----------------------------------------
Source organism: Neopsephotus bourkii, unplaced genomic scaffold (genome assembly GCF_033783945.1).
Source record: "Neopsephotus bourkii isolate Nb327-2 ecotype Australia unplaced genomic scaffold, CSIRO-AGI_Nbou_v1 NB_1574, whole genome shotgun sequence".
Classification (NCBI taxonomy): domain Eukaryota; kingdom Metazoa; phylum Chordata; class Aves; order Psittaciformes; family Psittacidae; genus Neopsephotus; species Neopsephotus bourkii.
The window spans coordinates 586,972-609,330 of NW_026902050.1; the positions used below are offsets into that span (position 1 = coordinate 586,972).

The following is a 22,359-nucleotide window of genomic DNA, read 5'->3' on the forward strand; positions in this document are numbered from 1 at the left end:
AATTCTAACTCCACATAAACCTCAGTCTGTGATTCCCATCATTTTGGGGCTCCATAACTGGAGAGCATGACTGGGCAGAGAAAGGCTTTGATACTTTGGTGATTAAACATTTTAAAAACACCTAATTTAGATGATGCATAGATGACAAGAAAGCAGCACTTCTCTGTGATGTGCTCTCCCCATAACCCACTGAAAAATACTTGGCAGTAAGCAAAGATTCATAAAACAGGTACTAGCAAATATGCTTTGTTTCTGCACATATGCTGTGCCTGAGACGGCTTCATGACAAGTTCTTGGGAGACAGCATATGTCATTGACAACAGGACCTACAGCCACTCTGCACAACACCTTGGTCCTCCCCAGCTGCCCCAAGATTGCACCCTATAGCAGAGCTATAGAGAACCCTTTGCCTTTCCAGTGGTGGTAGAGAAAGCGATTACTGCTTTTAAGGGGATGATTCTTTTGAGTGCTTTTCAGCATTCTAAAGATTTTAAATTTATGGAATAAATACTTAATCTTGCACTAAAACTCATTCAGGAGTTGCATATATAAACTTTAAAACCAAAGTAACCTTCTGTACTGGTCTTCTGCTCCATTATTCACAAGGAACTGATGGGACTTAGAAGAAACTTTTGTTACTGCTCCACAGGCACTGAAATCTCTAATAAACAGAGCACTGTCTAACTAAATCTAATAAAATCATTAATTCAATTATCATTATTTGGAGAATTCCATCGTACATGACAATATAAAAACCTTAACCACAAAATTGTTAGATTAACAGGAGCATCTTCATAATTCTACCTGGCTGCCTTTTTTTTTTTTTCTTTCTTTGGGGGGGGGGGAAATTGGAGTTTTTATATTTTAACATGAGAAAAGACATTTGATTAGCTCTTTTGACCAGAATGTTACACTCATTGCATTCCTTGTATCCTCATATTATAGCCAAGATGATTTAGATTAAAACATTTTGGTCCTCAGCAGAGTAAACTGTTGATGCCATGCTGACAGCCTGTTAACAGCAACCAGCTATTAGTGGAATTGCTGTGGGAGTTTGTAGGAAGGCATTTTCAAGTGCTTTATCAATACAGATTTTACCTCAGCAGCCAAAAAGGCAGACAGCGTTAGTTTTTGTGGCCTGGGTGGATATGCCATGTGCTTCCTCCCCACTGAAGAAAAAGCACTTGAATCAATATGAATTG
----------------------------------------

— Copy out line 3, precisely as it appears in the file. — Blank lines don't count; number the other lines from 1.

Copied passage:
Classification (NCBI taxonomy): domain Eukaryota; kingdom Metazoa; phylum Chordata; class Aves; order Psittaciformes; family Psittacidae; genus Neopsephotus; species Neopsephotus bourkii.